Nate Silver Gives The Bay Area Some Love - And I Send Him Some Love Back | Jive in the [415] Blog | Gay LGBT News Political Commentary

November 29, 2012

Nate Silver Gives The Bay Area Some Love - And I Send Him Some Love Back

Watercolor map of San Francisco Bay Area, inset photo of Nate Silver
We Love Nate Silver At Jive in the [415]

I have to confess that for all of the disgust that I have for today’s Republican party, that I’m not a registered Democrat. I call myself a Democrat, because the idea of voting for a Republican in today’s climate, is about as likely as Santa Claus sliding down my chimney.

There is one Republican candidate that might run for President in the future, that I would seriously consider voting for, and that’s Jon Huntsman. He's also a candidate that Barack Obama’s campaign team was very concerned about facing, when he resigned as Ambassador to China to run for President.

Political guru and gay God (in my book) Nate Silver, of the Five Thirty Eight - Nate Silver’s Political Calculus blog, gave the bay area some love yesterday. An interesting fact that he cited was that Barack Obama carried all 9 counties that make up the bay area, and in San Francisco, Obama’s margin of victory was 71 percentage points. Wow.

Democratic vote margins in presidential elections since 1980  includes national results california results and bay area results
The real point of Nate’s blog post is the fact that the bay area is home to the largest concentration of technology companies, and IT workers, in the United States. The people who work at these companies are largely Democrats, and supported Obama overwhelmingly.  He infers that the raw talent and innovation available to Democratic party operatives and progressive causes, might be willing to look at and support a Republican candidate, if they were different from the old relics and stale ideas that the GOP stands for today.

Nate writes:
Since Democrats had the support of 80 percent or 90 percent of the best and brightest minds in the information technology field, it shouldn’t be surprising that Mr. Obama’s information technology infrastructure was viewed as state-of-the-art exemplary, whereas everyone from Republican volunteers to Silicon Valley journalists have criticized Mr. Romney’s systems. Mr. Romney’s get-out-the-vote application, Project Orca, is widely viewed as having failed on Election Day, perhaps contributing to a disappointing Republican turnout.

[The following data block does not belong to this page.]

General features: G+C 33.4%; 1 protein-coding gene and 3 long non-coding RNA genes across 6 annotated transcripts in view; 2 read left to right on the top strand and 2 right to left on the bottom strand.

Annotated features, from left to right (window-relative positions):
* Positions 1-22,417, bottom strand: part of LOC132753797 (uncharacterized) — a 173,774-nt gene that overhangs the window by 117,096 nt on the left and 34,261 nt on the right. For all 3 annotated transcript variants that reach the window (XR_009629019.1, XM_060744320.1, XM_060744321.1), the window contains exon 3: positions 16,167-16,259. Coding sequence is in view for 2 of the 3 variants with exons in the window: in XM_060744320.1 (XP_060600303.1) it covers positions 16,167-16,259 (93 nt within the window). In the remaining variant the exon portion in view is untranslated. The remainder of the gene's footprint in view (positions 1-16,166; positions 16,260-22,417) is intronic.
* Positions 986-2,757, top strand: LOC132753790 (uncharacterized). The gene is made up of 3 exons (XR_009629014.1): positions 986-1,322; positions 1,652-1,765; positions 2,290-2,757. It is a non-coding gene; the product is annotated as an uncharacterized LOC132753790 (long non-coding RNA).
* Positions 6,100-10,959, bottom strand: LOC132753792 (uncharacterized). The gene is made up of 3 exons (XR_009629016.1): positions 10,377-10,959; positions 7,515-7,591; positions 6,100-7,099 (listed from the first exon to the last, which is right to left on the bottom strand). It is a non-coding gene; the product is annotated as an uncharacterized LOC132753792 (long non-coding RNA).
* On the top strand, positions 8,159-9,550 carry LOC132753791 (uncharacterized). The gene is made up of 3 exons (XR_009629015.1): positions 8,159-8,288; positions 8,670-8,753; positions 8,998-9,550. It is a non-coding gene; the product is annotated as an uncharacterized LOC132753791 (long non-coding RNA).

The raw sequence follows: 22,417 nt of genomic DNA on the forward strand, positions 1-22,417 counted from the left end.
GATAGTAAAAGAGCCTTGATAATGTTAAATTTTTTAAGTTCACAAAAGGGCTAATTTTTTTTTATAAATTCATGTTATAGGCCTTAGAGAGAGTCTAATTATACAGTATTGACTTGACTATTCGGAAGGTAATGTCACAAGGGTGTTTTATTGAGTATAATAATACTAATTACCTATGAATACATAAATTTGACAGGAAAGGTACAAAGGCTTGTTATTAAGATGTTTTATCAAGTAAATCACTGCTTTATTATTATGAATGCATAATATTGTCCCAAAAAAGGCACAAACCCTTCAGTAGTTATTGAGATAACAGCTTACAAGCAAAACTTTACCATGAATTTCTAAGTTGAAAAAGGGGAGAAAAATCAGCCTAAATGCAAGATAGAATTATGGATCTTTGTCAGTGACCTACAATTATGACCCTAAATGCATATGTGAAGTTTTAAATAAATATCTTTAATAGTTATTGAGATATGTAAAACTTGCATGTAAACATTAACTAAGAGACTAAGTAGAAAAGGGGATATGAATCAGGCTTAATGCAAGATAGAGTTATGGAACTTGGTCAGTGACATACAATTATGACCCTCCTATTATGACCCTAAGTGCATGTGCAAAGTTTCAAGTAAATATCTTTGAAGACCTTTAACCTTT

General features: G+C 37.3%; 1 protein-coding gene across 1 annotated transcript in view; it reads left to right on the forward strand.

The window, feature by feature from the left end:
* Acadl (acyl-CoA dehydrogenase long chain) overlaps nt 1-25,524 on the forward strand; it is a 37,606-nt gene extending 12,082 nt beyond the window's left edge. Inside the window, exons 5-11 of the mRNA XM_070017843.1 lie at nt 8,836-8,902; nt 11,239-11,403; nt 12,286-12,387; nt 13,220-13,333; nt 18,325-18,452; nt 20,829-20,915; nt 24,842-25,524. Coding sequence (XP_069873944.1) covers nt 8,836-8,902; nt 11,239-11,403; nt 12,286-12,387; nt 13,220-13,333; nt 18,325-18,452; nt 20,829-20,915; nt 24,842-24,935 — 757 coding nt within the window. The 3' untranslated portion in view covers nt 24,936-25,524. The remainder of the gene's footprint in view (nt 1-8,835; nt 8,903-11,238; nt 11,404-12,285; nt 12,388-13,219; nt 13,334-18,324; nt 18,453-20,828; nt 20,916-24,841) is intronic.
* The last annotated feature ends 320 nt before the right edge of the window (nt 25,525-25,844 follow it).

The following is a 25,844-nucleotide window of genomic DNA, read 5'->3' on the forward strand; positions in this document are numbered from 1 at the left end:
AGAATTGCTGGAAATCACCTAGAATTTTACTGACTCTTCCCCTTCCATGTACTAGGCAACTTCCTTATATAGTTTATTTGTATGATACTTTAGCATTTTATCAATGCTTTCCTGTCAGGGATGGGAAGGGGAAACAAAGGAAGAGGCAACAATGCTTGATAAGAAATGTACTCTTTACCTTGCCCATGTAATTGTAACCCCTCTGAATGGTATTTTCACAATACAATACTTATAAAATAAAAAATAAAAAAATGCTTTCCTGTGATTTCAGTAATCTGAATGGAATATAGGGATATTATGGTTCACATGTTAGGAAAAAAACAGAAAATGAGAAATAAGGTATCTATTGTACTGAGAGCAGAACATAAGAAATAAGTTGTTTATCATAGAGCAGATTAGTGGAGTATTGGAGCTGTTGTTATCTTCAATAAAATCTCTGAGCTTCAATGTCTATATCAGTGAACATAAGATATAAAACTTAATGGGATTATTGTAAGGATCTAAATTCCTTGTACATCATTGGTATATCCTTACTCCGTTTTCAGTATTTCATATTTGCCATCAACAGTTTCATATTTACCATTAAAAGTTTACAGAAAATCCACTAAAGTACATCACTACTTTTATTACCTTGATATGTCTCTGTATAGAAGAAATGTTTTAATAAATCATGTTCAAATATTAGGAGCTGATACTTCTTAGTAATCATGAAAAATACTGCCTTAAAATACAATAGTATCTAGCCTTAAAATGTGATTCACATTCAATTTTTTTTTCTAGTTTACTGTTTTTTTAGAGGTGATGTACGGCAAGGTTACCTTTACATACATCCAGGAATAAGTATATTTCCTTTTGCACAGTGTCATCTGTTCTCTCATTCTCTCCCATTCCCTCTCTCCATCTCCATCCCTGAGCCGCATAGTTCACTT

This is not intended to absolve Mr. Romney and his campaign entirely. There were undoubtedly many bright and talented information technology professionals who worked for Mr. Romney, and who might have fielded a better product given better management. 
Even if only 10 percent or 20 percent of elite information technology professionals would consider working for a Republican like Mr. Romney, this is still a reasonably large talent pool to draw from.

But Democrats are drawing from a much larger group of potential staff and volunteers in Silicon Valley.

Perhaps a different type of Republican candidate, one whose views on social policy were more in line with the tolerant and multicultural values of the Bay Area, and the youthful cultures of the leading companies here, could gather more support among information technology professionals.
IT Company employees campaign contributions 2012
I think Nate’s thoughts echo my own. The Republicans keep harping on the fact that they have to deliver their message in a different way. While their communication skills are problematic, it’s their policy positions that repel and turn off voters most of all.

Roe v. Wade is the law of the land, and it has been for 40 years. The Republican party, and particularly men, need to back off from the abortion issue and leave it alone. It's decided law, and if the Republican party spends the next 40 years fighting abortion, they will be a minority party permanently.

LGBT civil rights are marching on, and the GOP is nursing their wounds after 4 marriage equality losses on election day, despite many rank and file Republicans openly supporting equality. This is another issue that they will not win, and could destroy their party.

A political party that is anti-gay and anti-women doesn’t have a long shelf life today.

If Republicans continue to embrace these polarizing social issues, they are signing their own death warrant.

straight talk in a queer world.          
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